CRANBURY, N.J. (DTN) -- Oil futures nearest delivery on the New York Mercantile Exchange and the Brent crude contract on the Intercontinental Exchange rallied in early trade Monday, reaching fresh multiyear highs amid energy shortages in Europe and Asia, while in the United States, consumer spending remained strong in September despite growing inflation concerns.
In early trading, NYMEX West Texas Intermediate futures for November delivery were up more than $1.20 near $83.50, trading near an $83.87 fresh seven-year high on the spot continuous chart ahead of the November contract's expiration on Wednesday afternoon. December WTI futures are trading at a $0.65 discount to the front-month contract in the backwardated market. December Brent futures on ICE punched above $86 with an $86.04 print, with only the $86.74 2018 high standing between the overnight high and a seven-year high on the spot continuous chart.
Both oil products contracts traded at fresh highs overnight, with NYMEX November ULSD futures up more than 2 cents near $2.5950 gallon, and November RBOB futures 2 cents higher near $2.5065 gallon. The gasoline contract is now higher for an eighth consecutive session.
In the United States, the Federal Reserve will release the central bank's reading on industrial production later Monday morning, which is expected to have slipped from a 0.4% increase in August to 0.2% in September, with manufacturing output seen to have ticked higher from 0.2% to 0.3%. The effects of Hurricane Ida, which made landfall Aug. 29 along the Louisiana coastline, is seen to have slowed industrial production activity late in the third quarter.
China's economy grew at an annualized rate of 4.9% in the third quarter, the National Bureau of Statistics reported overnight, missing expectations for a 5.2% expansion for the three-month period, with a 3.1% increase in industrial production for September well below consensus for a 4.5% growth rate.
The 4.9% increase in gross domestic product was the weakest annual growth rate since the third quarter 2020 when China was recovering from the COVID-19 pandemic, the origin of the virus, which hit the world's second largest economy first. Slumping growth in the most recent quarter reflects trouble in China's real estate sector with its mountain of debt, and sharply reduced industrial output amid a power shortage that has forced factories to reduce operations. During an emergency meeting in late September, China's Vice Premier Han Zheng, who oversees the country's energy sector and industrial production, directed the country's energy companies to secure enough energy for the winter at all costs.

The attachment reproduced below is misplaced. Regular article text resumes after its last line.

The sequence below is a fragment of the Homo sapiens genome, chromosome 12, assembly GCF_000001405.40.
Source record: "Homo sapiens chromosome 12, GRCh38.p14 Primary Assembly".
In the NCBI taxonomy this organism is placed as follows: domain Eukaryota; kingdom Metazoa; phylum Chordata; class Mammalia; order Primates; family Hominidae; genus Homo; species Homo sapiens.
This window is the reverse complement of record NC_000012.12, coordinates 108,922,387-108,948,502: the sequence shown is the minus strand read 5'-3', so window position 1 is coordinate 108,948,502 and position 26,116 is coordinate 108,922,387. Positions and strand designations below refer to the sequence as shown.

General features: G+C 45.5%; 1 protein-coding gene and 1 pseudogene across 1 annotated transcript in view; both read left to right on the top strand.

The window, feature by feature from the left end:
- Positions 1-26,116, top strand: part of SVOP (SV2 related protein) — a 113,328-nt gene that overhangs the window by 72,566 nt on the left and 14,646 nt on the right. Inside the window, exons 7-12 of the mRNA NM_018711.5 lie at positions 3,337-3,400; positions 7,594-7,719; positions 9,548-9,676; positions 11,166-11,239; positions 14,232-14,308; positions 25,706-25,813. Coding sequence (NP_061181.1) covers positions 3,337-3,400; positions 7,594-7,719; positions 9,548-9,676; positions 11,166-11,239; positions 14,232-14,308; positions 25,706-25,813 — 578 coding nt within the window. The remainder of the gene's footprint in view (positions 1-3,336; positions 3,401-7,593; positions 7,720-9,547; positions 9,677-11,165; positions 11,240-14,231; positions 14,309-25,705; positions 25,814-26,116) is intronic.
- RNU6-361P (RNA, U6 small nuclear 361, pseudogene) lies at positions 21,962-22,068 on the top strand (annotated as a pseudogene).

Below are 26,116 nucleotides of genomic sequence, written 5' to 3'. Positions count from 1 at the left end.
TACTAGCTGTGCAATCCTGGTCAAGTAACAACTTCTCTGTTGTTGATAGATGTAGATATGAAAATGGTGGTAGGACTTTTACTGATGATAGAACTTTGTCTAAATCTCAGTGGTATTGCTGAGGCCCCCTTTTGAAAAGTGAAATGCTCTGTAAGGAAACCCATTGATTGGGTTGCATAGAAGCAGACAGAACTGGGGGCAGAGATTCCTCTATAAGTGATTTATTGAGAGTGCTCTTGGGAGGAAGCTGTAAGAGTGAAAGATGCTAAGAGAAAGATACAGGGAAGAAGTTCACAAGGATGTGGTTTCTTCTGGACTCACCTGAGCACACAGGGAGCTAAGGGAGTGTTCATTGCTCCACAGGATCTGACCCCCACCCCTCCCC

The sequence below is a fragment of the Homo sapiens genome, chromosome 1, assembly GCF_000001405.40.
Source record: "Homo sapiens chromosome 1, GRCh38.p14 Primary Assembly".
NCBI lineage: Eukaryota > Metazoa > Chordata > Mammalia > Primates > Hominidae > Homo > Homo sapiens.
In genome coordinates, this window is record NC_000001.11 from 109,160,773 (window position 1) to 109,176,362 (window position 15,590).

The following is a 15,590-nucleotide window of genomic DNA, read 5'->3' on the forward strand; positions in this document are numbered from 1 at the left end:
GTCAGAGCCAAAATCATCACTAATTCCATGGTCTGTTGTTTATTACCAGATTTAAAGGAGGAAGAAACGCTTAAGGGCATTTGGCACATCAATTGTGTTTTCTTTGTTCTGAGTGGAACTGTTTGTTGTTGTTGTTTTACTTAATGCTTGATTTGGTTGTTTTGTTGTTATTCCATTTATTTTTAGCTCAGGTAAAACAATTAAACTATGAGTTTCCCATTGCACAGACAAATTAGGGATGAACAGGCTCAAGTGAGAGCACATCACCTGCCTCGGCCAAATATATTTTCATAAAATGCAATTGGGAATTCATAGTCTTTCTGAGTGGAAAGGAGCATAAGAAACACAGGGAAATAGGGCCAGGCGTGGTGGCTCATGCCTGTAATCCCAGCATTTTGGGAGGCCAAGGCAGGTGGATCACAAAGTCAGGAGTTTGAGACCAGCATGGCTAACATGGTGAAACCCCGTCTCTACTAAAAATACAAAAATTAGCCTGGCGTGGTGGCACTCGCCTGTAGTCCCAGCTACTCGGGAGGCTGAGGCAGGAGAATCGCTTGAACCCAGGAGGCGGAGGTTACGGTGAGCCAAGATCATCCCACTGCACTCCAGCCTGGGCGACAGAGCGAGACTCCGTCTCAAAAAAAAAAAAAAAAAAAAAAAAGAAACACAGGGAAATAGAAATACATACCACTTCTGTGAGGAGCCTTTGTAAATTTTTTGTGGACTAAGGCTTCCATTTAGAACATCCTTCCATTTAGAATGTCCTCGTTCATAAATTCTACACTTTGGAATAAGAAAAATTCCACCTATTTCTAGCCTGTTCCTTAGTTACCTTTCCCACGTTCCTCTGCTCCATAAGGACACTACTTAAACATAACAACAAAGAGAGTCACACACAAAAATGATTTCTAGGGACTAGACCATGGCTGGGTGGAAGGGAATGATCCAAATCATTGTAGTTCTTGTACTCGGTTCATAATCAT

Global natural gas prices reached record highs in October amid acute coal shortages in China and India, and low gas stocks in much of the European Union, which increasingly depend upon gas after closing a slew of coal plants to meet climate change goals. The energy shortage in Asia and the European Union is expected to worsen in the coming months, especially if the winter is colder-than-usual, prompting gas-to-oil switching that is expected to add 500,000 barrels per day (bpd) to more than 1 million bpd of demand for crude oil this winter.
Gazprom, operator of the 759-mile Nord Stream 2 gas pipeline that runs under the Baltic Sea from Ust-Luga, Russia, to Lubmin, Germany, near Greifswald, earlier Monday said the first of the project's two lines has been filled with technical gas, according to Reuters. The Nord Stream 2 pipeline awaits certification from the EU before it can begin selling gas to customers in Europe. The process can take four months, with some EU officials expressing early opposition to granting certification, alleging Gazprom does not comply with EU law. This could push the start of gas sales to Europe on Nord Stream 2 into 2022.
U.S. crude production increased 100,000 bpd to 11.4 million bpd during the first week of October, according to the most recent data available from the Energy Information Administration, while 1.4 million bpd above early September when Hurricane Ida forced a record number of offshore production shut-ins in the Gulf of Mexico. EIA will update on-land crude production output later Monday afternoon in its Drilling Productivity Report, while last week forecasted U.S. output to average 11.3 million bpd in its Short-term Energy Outlook.
On Friday, Baker Hughes reported a 12-rig increase in the number of active oil-directed rigs in the United States for last week, lifting the U.S. oil rig count to 445, 240 more than during the comparable week a year ago. It was the sixth consecutive weekly increase in the U.S. oil rig count, with producers having added 51 rigs since Hurricane Ida forced as many as 16 rigs offline in late August, early September.
Brian L. Milne can be reached at: firstname.lastname@example.org